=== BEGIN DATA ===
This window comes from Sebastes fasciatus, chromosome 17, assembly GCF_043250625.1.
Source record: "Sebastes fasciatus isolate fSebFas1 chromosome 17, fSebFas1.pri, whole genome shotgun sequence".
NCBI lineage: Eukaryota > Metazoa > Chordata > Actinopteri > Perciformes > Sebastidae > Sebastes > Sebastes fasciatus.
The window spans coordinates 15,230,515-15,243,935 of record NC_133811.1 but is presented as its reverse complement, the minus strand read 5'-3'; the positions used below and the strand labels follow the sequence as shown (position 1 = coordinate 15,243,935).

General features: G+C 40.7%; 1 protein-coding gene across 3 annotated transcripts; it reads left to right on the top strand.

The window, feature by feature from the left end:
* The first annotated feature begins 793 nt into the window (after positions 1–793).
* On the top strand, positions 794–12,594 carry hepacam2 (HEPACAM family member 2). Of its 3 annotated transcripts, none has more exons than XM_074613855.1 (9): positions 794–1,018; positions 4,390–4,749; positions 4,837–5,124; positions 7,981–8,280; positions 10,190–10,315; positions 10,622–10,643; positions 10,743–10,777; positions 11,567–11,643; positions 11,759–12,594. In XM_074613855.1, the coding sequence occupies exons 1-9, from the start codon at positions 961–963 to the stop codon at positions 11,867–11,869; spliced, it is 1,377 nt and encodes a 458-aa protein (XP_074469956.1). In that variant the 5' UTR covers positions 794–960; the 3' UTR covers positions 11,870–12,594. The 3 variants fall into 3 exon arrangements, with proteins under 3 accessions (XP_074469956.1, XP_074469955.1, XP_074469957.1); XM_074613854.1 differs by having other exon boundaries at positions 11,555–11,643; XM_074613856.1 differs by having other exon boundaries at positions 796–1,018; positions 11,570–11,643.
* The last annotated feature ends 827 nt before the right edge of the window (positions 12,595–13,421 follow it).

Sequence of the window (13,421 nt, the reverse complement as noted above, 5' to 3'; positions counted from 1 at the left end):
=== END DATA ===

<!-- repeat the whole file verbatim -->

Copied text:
This window comes from Sebastes fasciatus, chromosome 17, assembly GCF_043250625.1.
Source record: "Sebastes fasciatus isolate fSebFas1 chromosome 17, fSebFas1.pri, whole genome shotgun sequence".
NCBI lineage: Eukaryota > Metazoa > Chordata > Actinopteri > Perciformes > Sebastidae > Sebastes > Sebastes fasciatus.
The window spans coordinates 15,230,515-15,243,935 of record NC_133811.1 but is presented as its reverse complement, the minus strand read 5'-3'; the positions used below and the strand labels follow the sequence as shown (position 1 = coordinate 15,243,935).

General features: G+C 40.7%; 1 protein-coding gene across 3 annotated transcripts; it reads left to right on the top strand.

The window, feature by feature from the left end:
* The first annotated feature begins 793 nt into the window (after positions 1–793).
* On the top strand, positions 794–12,594 carry hepacam2 (HEPACAM family member 2). Of its 3 annotated transcripts, none has more exons than XM_074613855.1 (9): positions 794–1,018; positions 4,390–4,749; positions 4,837–5,124; positions 7,981–8,280; positions 10,190–10,315; positions 10,622–10,643; positions 10,743–10,777; positions 11,567–11,643; positions 11,759–12,594. In XM_074613855.1, the coding sequence occupies exons 1-9, from the start codon at positions 961–963 to the stop codon at positions 11,867–11,869; spliced, it is 1,377 nt and encodes a 458-aa protein (XP_074469956.1). In that variant the 5' UTR covers positions 794–960; the 3' UTR covers positions 11,870–12,594. The 3 variants fall into 3 exon arrangements, with proteins under 3 accessions (XP_074469956.1, XP_074469955.1, XP_074469957.1); XM_074613854.1 differs by having other exon boundaries at positions 11,555–11,643; XM_074613856.1 differs by having other exon boundaries at positions 796–1,018; positions 11,570–11,643.
* The last annotated feature ends 827 nt before the right edge of the window (positions 12,595–13,421 follow it).

Sequence of the window (13,421 nt, the reverse complement as noted above, 5' to 3'; positions counted from 1 at the left end):